- Nosy Neighbor: Maddie in Stepfather II.
- Overprotective Dad: When the stepfather sees his stepdaughter Stephanie kissing a boy named Paul in the original film he completely freaks out, claiming Paul was going to try and rape Stephanie.
- Pet the Dog: Literally. When the stepfather loses it at the end and prepares to kill his new family, he takes some time to hug the little dog that he bought for his stepdaughter before, as he just couldn't kill the thing. Earlier in the movie, he also fondly remembers a previous dog he had.
- Police Are Useless: Obviously in the remake, but what sets them apart from the others is the fact that they couldn't catch a severely injured man crawling away when they were a few feet away.
- Red Herring: Mark Wraynal in Stepfather III. We're briefly lead to believe he's the stepfather, but it turns out to be Keith, who kills him via...
- Shovel Strike: A particularly gory example of this.
- Scars Are Forever: But its pretty easy to lie about how you got them.
- Shower Scene: A pretty random one near the end of the original. There's probably more examples in the series.
- Slashed Throat: The plastic surgeon's death in Stepfather III.
- The Sociopath: The stepfather can easily be considered this.
- Soft Glass: The stepfather punches through a car window to get at a victim in Stepfather III, actually cutting his hand up pretty badly and necessitating a bandage for the rest of the film.
- In the remake, Michael smashes a window with his elbow, but doesn't get cut at all, and the sleeve of his hoodie remains intact, without even a few glass shards to show for it.
- Soundtrack Dissonance: "Silent Night" and a more "hardcore" rendition of "Happy Together" in the remake.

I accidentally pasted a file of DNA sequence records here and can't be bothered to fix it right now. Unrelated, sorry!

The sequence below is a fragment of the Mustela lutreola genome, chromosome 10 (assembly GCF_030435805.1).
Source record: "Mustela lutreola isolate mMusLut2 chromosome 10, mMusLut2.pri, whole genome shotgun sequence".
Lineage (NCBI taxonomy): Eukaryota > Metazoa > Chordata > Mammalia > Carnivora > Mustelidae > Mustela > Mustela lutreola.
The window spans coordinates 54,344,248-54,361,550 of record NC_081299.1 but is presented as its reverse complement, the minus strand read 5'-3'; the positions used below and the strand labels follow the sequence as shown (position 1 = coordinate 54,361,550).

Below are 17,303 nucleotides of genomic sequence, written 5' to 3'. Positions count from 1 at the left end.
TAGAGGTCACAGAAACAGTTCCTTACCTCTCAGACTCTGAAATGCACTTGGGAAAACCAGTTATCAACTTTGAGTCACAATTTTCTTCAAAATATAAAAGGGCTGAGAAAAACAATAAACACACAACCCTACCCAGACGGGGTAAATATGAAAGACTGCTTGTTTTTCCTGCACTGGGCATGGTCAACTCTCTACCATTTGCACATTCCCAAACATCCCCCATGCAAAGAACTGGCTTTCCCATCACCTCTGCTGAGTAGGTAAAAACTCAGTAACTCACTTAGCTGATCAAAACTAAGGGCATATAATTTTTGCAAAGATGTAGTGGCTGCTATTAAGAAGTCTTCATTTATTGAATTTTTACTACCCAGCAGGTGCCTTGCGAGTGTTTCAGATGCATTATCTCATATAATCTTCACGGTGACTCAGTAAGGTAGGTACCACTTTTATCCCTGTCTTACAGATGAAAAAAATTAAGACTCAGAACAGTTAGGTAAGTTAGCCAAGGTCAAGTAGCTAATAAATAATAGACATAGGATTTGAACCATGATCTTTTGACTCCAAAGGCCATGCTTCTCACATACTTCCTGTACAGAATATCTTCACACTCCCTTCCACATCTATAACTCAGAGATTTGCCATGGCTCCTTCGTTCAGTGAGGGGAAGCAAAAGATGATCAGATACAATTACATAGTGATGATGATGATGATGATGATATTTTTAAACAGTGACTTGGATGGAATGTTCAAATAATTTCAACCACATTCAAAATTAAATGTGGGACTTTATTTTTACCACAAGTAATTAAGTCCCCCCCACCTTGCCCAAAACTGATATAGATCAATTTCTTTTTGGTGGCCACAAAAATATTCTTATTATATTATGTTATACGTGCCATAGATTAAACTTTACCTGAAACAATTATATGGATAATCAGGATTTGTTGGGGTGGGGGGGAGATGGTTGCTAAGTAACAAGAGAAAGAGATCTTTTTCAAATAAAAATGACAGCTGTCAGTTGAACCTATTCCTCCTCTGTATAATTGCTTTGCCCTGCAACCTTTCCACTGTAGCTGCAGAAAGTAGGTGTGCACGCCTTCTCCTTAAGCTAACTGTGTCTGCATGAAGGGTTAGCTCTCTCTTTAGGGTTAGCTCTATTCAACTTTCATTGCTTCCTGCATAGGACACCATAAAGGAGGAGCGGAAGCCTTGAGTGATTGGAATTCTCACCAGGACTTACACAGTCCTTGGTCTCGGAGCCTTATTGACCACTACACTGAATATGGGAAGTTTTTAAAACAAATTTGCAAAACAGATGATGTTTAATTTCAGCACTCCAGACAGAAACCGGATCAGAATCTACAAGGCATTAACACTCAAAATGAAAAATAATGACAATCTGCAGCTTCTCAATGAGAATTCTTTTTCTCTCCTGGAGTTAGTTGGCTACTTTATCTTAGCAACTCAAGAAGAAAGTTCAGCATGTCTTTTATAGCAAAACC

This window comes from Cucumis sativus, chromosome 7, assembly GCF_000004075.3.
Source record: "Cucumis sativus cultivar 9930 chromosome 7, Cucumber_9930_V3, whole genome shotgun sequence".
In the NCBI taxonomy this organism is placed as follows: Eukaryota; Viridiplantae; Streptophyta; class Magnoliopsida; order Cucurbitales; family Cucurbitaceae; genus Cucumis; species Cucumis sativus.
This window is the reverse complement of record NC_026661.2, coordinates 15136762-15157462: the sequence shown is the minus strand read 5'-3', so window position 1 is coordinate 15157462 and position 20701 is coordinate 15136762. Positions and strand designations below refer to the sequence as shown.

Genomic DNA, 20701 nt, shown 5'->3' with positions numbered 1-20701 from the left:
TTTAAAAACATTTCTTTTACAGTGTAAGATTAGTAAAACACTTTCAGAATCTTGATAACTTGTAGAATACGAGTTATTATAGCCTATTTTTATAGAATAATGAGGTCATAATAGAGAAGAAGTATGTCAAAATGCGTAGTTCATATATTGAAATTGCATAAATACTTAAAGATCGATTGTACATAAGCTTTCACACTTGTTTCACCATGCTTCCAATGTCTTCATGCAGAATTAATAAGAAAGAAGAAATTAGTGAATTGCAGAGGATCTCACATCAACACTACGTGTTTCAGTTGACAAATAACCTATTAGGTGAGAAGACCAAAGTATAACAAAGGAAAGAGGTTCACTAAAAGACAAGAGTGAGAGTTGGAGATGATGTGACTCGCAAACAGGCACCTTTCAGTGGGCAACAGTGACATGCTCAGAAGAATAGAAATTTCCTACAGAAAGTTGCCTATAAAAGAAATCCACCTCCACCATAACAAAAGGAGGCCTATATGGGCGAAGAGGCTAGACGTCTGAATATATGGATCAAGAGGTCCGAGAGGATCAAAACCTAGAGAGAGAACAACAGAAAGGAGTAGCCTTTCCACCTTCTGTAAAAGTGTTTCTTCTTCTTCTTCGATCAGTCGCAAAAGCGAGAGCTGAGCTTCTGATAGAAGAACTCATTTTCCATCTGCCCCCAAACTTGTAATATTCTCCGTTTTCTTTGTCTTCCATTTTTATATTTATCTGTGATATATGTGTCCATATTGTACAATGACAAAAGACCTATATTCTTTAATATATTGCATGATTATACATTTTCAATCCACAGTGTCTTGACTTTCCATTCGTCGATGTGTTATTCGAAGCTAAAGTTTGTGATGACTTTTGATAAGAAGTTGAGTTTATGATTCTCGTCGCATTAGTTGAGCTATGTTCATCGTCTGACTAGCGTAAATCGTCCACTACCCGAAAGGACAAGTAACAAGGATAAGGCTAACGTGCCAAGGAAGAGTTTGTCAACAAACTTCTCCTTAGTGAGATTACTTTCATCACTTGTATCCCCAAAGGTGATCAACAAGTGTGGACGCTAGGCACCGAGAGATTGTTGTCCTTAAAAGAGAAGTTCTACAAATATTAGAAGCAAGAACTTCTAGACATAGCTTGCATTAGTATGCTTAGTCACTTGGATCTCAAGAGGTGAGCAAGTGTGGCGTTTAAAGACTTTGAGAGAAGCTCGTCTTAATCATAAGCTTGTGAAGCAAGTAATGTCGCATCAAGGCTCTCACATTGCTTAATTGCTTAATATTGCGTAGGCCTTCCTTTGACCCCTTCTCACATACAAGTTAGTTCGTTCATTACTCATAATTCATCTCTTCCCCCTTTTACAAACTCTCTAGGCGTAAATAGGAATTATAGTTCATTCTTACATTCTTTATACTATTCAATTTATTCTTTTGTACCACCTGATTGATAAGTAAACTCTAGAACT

- Standard '50s Father: The stepfather seems to think of himself as this, and at one point is explicitly compared to Ward Cleaver.
- Stepford Smiler: The stepfather is a very cheerful individual, unless someone makes him angry.
- Too Dumb to Live: Susan in the remake cannot take a hint that her fiance is a murderer to save her life. Neighbor claiming she saw his face on America's Most Wanted? Susan passes it off as someone else. Ex-husband saying that Susan's youngest son was throttled by her fiance? She does not bring it up again. note Her sister telling Susan that her fiance left as soon as he had to fill out some employment forms, Susan laughs it off. You know you have a dumb as shit character when she does not get the message when her fiance is pointing a knife at her, along with a whole bunch of weapons laid out on the table, saying that she should punish her son more, then ask, "Who Am I here?". Mother of the year.
- Unexplained Recovery: The stepfather obviously dies at the end of the first film, but shows up with only a large scar where he got stabbed in the sequel. Likewise, Stepfather II ends with him getting a claw hammer in the chest, which he also somehow survives.
- The Unreveal: Four films and the stepfather still doesn't have an origin... or even a real name.
- Doctor Danvers calls him "Bill Krieger" in the second film, though they don't actually outright state if that's his real name, or an old alias. The stepfather also apparently tells Danvers about his past... offscreen... he also could have been lying.
- Very Loosely Based on a True Story: The inspiration for the series was mass murderer John Emil List, who killed his family, fled to Virginia, assumed another identity, remarried and wasn't caught for eighteen years.
- Vigilante Man: James "Jim" Ogilvie in the first film is an Amateur Sleuth example, he even armed himself with a revolver with an intent, under advise of a police detective he met, to blow him away upon confronting him rather then just simply apprehend him.
- Villain Protagonist: The stepfather is the real main focal point of the films, while anyone out to stop him are actually a Hero Antagonist.
- Woobie, Destroyer of Worlds: The stepfather, in the original at least.
- You Have Outlived Your Usefulness: The trope that does not involve any henchmen in this series of films. The stepfather would kill the last family for not living up to his expectations before moving to the next one until a point they fatally don't live up to his standards as well. This is at least one of the motives behind his mass-murders of families.